Big Mama, Greifswald, Rebel kids, Brixels: The People of kashklash

by Bruce Sterling

Let’s imagine four possible futures, based on two important variables.

The first is the stability in exchange systems. It’s a given that these are already unstable. So our range of variability is from “confusing mess” — today’s condition — to some radical condition of “massive change“.

The second variable is telecommunication technology. That can plausibly range from “old and broken,” true in most of the world today… legacy landlines, shared and rented handsets, basic Third World conditions… toward blooming, high-tech handset technologies — with everyware, urban informatics, GPS, sensors: what we can call the “new cloud.”

So this gives us a classic futurist quadrant.

KASHKLASH 1. Low and low, or “a confusing mess with old, broken technology.”

KASHKLASH 2. Low and high, “a confusing mess in the new cloud.”

KASHKLASH 3. High and low, “massive change with old, broken technology.”

and KASHKLASH 4, the high and high scenario, “massive change in the new cloud.

It’s a mistake to play favorites in scenarios
. Don’t try to privilege one of these possible futures against any other. The benefit comes from imaginatively entering all these worlds and making them your own. Could you thrive in all four? What strategies and tactics would work in all four possible worlds, and which would fail? What would it really be like to live there? What’s in it for you?

KASHKLASH #1. low-low. Amanda “Big Mama” Botero is from the sprawling border town of Tijuana/San Diego. Officially, she calls herself a “fortune teller” and a “spiritual guide.”

She lives in a southern California “McMansion” that was broken up, shipped over on trucks, then patchily reassembled in a squatted part of the gigantic Mexican border town.

This rambling place is swarming with Big Mama’s many “guests,” who rely on her for food and shelter in her huge home, which is a thriving station in the semilegal Underground Railroad.

Big Mama, who is always on the phone, is a truly superb fortune-teller. She and her extensive international coven of net-savvy Santeria witches use search engines to puzzle out the secrets of her superstitious and easily-impressed clientele. This informational advantage makes Big Mama a pillar of the border’s shadow economy.

She deals in gossip, in secrets, in reputations, and in confidences. She’s also a police informant, though you’d never guess that when you saw the many happy faces gathered round the brimming tables at her underground hotel. Big Mama is calm, wise, and possessed of deep insights; even hardened cynics find themselves confessing their life stories to this generous, deeply spiritual woman.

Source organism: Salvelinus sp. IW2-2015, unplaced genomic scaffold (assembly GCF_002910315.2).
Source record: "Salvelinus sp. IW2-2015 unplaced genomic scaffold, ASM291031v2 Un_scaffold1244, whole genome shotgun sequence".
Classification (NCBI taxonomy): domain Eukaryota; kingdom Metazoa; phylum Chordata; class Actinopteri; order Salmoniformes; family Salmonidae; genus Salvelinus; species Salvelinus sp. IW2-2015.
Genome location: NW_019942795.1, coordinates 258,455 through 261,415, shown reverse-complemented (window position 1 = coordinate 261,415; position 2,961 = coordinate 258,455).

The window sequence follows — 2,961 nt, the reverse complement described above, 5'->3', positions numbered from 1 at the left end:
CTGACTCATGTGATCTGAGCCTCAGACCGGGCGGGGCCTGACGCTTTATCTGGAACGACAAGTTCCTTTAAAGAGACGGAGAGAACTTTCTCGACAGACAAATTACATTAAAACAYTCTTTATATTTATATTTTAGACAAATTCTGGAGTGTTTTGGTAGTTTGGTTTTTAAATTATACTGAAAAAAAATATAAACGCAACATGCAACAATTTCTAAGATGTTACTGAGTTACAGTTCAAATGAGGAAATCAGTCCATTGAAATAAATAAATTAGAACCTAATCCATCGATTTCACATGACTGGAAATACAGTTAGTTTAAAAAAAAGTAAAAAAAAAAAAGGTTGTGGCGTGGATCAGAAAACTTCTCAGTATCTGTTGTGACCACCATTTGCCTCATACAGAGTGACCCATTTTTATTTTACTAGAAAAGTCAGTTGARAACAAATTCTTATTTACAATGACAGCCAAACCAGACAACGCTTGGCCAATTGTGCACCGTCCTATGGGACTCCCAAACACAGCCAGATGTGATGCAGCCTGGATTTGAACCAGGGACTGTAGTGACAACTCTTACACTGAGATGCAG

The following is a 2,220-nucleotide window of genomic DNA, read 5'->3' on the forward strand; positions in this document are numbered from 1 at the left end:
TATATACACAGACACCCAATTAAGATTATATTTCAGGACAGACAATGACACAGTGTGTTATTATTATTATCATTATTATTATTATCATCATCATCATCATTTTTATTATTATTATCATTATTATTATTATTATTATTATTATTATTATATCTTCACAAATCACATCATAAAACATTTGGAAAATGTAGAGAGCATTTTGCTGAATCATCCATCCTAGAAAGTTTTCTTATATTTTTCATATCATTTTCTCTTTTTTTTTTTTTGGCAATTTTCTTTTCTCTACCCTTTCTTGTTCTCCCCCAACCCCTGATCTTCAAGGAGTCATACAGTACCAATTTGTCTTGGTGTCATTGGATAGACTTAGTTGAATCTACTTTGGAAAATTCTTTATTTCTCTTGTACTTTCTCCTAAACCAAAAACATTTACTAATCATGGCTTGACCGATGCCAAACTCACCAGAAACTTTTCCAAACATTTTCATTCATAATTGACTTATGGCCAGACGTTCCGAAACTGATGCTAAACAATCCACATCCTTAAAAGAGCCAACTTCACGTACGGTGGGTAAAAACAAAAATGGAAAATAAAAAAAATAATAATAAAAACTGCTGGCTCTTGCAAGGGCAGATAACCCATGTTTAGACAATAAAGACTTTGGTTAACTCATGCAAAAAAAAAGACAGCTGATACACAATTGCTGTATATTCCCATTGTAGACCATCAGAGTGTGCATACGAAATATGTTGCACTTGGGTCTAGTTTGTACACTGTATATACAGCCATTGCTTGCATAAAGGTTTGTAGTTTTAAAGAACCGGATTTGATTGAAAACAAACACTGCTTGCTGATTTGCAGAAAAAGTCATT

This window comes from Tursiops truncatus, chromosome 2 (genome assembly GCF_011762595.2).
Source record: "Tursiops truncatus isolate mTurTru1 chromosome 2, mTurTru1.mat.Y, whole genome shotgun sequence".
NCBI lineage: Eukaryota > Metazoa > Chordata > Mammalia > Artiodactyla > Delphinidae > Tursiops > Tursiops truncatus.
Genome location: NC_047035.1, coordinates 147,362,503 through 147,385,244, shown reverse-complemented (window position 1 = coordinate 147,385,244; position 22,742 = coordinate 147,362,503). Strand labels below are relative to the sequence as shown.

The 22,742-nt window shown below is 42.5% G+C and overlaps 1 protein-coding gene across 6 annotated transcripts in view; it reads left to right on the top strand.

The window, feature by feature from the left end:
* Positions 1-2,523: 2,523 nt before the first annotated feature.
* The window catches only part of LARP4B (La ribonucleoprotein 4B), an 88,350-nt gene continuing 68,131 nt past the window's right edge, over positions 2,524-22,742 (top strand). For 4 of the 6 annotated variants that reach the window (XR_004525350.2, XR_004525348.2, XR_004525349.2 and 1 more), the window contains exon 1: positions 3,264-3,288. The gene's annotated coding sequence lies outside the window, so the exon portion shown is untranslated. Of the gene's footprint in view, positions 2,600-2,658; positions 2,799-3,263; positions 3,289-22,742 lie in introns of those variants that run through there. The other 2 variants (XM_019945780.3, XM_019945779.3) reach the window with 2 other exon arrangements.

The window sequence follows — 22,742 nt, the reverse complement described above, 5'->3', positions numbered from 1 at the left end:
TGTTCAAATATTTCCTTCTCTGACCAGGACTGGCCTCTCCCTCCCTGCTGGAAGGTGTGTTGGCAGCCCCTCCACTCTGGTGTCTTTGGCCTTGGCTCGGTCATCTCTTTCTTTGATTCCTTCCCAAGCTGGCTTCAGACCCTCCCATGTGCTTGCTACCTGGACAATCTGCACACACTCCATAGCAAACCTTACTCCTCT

Serenely indifferent to real jobs and the taxman, she has no visible connection with the conventional economy. Yet, “magically,” she never lacks for resources — ask her nicely, do her a favor, and Big Mama can find you a roof over your head, used shoes, clothes… a holy blessing, an effective curse for an enemy… A car ride across the border… a parole hearing, a favor at the Immigration office, a house-cleaning job, and even a husband.

And there’s not just one of her. There are thousands of her.

KASHKLASH 2. Low and high. Gerhard Knodel has always lived in East Germany. Life hasn’t given him many breaks, but he’s still an optimist. With very low birthrates and massive outmigration, beautiful Mecklenburg-Vorpommern is stubbornly mired in economic recession.

In the bucolic Baltic sea-town of Greifswald, the gas pipeline between Russian and Germany has long since shut down for ecological reasons. Except for the little university and the church, there’s just not a lot going on. The people are gray, the streets are quiet, and every day is much like the next. Can technology change that? Really?

EU policy keeps trying to “stimulate development” in lonely, drowsy Mecklenburg. Greifsvald has become a “test-bed” for weird technologies, which fall on the silver heads of the unresisting population as if they’d been dropped from Mars. Tracking systems in the groceries… talking refrigerators… RFID pay-toilets with sewer networking… Zigbee built into doorways, pigeons with tiny videocams… print-on-demand silverware… Even the cats and dogs in the town have their own social networking sites. Yet nothing seems to catch fire there.

Gerhard rather enjoys the unsought parade of exotic gadgetry… at least it breaks the tedium of tending to his 91 year old formerly-Marxist mother. But all this high-tech boosterism seems detached from his personal reality. You can’t make an exciting, vibrant place without some exciting, vibrant people; a marketplace can’t bustle without human desire. After all, machines can’t get excited about themselves. Can they?

KASHKLASH 3. High and low.

Dhani “Donny” Tedjasukman has one thing on his mind: fame. Nobody’s going to call Djakarta a high-tech capital; it’s never shiny like Singapore, it’s hot, grimy, sordid, overcrowded and hectic. But once the oil business finally collapsed and a new generation took power, something ignited in the streets of Indonesia. The baby-boom of Moslem kids is sick of decades of hijab shrouds and life-denying jihad ranting. They’re a new generation, baby! They want bright lights, multimedia, booze, fabulous motorcycles and girls in short skirts. The rebel kids have run amok!